"The Great Resignation" is happening all around the country.

Many employees in all types of career fields across the country are quitting their jobs. In fact, the term "The Great Resignation" has been coined due to the fact that 33 million Americans have reportedly quit their jobs since the spring of 2021. This event is even happening in North Dakota and it may affect our education system.

Things like "Increased workloads, stagnant wages, fabricated political controversies and threats to degrade retirement and health insurance benefits have led to a record level of burnout and heightened concerns for the future" are factors cited for wanting to leave.

A poll by North Dakota United determined that 62% of educators are considering leaving their profession.

North Dakota teachers may love what they do, but they are fatigued by their jobs. A press release from United North Dakota reports that our state's educators are considering leaving their profession at an alarming rate. Things like "Increased workloads, stagnant wages, fabricated political controversies and threats to degrade retirement and health insurance benefits have led to a record level of burnout and heightened concerns for the future" are factors cited for wanting to leave.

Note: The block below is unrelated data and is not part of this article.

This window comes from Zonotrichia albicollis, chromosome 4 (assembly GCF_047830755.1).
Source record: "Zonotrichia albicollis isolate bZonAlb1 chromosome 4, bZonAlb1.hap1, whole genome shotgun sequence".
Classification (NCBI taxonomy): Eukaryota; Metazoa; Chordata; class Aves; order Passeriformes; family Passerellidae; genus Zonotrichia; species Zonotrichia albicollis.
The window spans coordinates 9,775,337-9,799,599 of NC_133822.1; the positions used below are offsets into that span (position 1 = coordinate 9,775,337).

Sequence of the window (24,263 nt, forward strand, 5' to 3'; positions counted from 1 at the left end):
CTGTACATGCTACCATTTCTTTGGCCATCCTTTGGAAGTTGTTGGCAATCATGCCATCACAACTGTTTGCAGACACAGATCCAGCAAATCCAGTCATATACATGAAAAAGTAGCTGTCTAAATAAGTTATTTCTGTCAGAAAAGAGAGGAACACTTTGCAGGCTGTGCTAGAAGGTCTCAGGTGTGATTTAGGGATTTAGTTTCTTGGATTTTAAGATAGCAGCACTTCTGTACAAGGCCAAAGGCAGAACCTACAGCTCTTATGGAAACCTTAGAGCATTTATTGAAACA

Most teachers I have met or known say they teach because it is their passion. But passion only goes so far. In general, employees need to feel heard, appreciated and secure in their jobs. It is also important to compensate employees appropriately for work for their jobs. If the majority of employees are feeling run down, underpaid, and underappreciated, it is only a matter of time before they will be looking to leave. And there is already a teacher shortage in North Dakota, so something should be done to make it worth their while to continue teaching.

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